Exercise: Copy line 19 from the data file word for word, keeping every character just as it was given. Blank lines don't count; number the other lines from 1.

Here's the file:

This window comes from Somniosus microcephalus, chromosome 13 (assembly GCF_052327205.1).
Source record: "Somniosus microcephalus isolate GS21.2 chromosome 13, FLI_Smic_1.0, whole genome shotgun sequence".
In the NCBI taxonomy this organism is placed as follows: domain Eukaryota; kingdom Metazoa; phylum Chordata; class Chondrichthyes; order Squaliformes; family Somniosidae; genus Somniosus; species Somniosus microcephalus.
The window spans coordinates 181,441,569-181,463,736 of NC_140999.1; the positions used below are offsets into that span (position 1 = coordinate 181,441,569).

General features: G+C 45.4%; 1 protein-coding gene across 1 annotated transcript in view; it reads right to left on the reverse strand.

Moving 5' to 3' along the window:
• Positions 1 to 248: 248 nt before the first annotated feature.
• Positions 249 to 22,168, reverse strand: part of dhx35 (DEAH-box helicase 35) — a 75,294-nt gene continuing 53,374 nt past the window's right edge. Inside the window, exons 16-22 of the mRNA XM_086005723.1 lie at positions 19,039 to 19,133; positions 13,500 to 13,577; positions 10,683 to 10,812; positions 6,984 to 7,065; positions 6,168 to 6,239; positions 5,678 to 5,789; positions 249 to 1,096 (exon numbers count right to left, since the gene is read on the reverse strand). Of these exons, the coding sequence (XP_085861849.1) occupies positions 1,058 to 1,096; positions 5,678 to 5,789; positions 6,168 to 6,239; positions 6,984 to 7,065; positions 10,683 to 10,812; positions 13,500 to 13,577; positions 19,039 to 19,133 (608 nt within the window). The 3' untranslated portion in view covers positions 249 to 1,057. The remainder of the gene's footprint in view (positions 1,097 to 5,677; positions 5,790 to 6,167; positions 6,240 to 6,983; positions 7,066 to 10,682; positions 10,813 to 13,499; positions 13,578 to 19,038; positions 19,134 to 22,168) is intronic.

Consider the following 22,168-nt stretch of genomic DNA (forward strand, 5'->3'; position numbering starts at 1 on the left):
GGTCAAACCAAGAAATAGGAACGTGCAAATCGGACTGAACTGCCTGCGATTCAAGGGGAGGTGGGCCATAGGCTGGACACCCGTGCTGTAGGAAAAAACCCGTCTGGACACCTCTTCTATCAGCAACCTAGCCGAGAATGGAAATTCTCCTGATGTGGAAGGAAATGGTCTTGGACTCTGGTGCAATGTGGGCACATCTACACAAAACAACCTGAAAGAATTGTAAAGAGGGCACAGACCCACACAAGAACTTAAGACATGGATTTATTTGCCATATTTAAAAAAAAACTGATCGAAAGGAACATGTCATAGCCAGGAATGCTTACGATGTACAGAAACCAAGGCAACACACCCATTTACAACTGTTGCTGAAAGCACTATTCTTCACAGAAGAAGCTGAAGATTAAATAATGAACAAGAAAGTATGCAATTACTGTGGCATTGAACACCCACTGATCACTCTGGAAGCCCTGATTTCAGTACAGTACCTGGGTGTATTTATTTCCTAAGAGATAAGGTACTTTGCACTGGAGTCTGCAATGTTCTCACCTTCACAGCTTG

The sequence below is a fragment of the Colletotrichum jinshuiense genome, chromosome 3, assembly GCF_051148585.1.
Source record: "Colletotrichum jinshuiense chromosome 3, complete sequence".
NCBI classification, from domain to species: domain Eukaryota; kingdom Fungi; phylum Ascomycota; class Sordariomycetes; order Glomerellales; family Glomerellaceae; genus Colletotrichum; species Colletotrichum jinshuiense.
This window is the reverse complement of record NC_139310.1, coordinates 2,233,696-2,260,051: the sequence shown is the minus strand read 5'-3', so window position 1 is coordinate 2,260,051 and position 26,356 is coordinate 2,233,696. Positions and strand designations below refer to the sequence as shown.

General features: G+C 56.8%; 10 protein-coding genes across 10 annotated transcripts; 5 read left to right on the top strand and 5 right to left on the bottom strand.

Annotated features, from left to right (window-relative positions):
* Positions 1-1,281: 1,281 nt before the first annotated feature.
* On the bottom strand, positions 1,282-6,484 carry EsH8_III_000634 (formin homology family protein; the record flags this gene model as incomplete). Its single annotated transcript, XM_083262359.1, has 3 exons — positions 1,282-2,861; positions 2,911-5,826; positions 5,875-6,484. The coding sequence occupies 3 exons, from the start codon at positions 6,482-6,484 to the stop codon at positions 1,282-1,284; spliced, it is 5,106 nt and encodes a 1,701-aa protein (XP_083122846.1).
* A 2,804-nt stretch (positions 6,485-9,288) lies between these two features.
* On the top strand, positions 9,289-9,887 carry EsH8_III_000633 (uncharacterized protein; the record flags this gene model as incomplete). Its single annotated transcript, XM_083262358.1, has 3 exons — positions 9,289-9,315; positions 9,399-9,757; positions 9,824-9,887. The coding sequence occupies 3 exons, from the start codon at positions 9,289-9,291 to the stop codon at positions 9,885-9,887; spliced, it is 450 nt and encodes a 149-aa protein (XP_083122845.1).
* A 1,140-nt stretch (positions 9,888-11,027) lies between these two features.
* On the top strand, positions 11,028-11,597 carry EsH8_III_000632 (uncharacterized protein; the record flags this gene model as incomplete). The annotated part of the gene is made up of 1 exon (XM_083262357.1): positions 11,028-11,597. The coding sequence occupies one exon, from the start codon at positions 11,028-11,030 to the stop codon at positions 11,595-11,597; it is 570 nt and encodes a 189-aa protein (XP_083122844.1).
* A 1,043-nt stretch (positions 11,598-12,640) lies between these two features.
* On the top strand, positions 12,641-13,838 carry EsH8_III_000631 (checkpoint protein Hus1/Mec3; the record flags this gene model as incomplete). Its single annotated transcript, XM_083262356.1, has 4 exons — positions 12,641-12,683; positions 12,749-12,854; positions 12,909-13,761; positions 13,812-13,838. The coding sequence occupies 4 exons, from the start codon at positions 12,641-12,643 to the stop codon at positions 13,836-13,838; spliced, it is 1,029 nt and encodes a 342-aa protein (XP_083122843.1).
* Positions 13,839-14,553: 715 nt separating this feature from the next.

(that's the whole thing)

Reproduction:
* A 2,804-nt stretch (positions 6,485-9,288) lies between these two features.